BH-BL faces $2.2 M budget gap

Series of forums to kick of budgeting, district likely to raiseup to tax cap

The Burnt Hills-Ballston Lake School District held the first of three community budget forums on Thursday, Feb. 9, at the O’Rourke Middle School, as the district embarks on the journey to close a $2.2 million budget gap.

Superintendant Jim Schultz took questions from the audience and allowed public comment to anybody who wanted the opportunity. An audience ofabout 50 watched via an online feed and about 70 turned out in person. According to Schultz, about a third of the audience consisted of students in the district.

A total of eight strategies were listed on the district’s website, but by meeting time, that number went to nine after an afternoon meeting, according to Schultz. Among the strategies were achieving greater operating efficiencies, finding mandate relief, using retirement savings and staffing/program reductions.

This year’s budget was $57 million. The district is projecting about $55 million in revenue next year, including $2 million of fund balance use and the governor’s state aid increase of $938,000 (including $586,000 inbuilding aid).

While staff salaries account for a 1.1 percent increase in the budget, Schultz said that 83 teacher’s salaries remained the same this year. Whether there would be retroactive increases to those teachers once a budget is balanced remains to be seen. Those 83 positions account for about a third ofthe total faculty for the district.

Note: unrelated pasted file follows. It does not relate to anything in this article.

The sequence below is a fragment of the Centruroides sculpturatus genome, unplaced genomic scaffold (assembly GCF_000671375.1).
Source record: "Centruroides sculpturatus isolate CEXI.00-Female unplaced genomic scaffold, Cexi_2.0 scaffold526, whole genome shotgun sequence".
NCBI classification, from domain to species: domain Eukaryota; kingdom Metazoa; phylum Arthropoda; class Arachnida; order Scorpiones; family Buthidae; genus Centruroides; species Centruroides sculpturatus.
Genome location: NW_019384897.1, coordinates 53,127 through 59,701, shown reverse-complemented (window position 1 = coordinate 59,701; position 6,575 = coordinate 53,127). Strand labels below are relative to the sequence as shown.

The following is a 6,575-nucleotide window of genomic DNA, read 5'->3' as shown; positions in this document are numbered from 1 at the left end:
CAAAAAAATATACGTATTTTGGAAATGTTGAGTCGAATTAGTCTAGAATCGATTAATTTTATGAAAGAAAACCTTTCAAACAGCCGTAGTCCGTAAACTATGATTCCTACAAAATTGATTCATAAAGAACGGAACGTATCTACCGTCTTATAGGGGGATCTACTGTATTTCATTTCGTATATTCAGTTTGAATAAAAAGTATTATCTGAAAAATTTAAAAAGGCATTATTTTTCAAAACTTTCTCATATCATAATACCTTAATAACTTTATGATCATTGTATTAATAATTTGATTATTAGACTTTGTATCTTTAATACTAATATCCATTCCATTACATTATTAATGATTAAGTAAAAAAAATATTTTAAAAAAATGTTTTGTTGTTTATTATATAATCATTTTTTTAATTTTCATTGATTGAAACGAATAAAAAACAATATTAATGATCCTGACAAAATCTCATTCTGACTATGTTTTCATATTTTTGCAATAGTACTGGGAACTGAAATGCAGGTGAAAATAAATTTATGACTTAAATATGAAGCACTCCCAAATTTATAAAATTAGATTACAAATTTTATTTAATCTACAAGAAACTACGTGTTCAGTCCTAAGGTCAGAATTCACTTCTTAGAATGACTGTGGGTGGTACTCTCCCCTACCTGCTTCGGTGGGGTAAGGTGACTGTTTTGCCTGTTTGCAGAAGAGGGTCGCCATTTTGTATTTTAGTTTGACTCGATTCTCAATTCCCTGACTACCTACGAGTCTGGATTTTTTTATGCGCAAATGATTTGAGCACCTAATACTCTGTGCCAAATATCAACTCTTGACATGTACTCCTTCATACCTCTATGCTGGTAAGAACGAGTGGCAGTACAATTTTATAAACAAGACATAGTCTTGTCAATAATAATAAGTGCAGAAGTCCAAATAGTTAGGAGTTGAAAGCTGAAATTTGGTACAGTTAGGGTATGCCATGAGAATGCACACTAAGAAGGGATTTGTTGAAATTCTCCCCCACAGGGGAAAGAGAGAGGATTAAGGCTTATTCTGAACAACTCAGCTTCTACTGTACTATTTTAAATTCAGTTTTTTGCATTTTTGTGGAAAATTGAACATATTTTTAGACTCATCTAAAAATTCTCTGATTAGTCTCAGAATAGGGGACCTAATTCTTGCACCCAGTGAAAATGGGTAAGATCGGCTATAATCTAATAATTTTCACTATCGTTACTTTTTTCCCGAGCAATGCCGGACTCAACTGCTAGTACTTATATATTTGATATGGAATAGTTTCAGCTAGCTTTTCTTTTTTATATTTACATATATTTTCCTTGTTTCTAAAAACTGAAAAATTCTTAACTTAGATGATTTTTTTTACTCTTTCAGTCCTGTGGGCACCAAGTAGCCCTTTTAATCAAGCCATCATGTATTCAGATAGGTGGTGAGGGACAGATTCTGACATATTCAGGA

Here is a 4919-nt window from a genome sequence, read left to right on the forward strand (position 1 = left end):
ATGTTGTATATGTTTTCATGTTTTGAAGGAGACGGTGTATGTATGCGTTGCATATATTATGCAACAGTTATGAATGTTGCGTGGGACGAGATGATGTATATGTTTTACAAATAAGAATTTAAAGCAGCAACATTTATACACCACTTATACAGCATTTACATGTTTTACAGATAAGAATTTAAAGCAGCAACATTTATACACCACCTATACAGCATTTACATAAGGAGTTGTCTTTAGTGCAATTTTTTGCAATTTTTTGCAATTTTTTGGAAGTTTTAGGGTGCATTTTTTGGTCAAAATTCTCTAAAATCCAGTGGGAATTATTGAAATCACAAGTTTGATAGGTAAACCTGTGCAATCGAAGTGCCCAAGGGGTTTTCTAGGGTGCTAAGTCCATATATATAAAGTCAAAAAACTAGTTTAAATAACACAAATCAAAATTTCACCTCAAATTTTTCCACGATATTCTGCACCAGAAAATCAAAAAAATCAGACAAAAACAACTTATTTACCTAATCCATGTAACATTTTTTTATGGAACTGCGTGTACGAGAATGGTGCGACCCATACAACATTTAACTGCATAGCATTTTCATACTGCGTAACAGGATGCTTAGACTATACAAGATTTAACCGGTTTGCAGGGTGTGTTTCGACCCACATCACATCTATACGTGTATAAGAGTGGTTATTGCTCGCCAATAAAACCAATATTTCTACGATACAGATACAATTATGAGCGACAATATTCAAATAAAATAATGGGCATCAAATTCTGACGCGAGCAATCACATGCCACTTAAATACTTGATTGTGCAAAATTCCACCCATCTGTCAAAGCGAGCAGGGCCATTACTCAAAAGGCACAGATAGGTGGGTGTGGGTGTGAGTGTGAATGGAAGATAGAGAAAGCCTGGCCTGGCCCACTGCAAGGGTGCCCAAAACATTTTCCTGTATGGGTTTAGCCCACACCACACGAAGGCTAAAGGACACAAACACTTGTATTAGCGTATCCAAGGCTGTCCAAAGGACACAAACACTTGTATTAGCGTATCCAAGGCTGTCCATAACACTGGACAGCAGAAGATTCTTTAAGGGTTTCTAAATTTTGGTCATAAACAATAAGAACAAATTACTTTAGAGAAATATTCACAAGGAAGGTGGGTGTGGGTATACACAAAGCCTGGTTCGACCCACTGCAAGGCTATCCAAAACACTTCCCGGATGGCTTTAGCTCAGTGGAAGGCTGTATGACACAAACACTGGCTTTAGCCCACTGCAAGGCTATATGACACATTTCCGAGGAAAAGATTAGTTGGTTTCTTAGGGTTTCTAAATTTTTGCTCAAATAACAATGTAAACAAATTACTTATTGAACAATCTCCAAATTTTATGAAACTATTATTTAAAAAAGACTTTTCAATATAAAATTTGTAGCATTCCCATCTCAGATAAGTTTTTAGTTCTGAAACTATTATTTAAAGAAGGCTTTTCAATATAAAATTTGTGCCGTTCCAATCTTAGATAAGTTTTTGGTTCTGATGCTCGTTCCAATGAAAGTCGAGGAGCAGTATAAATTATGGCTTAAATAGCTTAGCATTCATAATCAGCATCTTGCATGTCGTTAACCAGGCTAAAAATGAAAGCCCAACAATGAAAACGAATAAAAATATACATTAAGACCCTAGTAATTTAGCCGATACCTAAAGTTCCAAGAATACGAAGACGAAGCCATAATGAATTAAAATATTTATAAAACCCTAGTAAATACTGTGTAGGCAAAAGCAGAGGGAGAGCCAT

BH-BL still has $1 million in reserves, which Schultz said is indicative of good past planning.

“We want to maintain the level of stability we’ve had. Historically, we’ve looked at funding from the state (and gone from there),” Schultz said.

One of the largest contributing factors to the cost increase ofthe preliminary budget is staff benefits, namely mandatory pensionc ontributions and health insurance. The increase is pegged at $1.2 million, a 10 percent change. Other areas that are contributing to the increase are debt service, staff salaries, BOCES services and maintenance and utilities.Together, these five areas account for 99 percent of the total $2.2 million preliminary budget increase.

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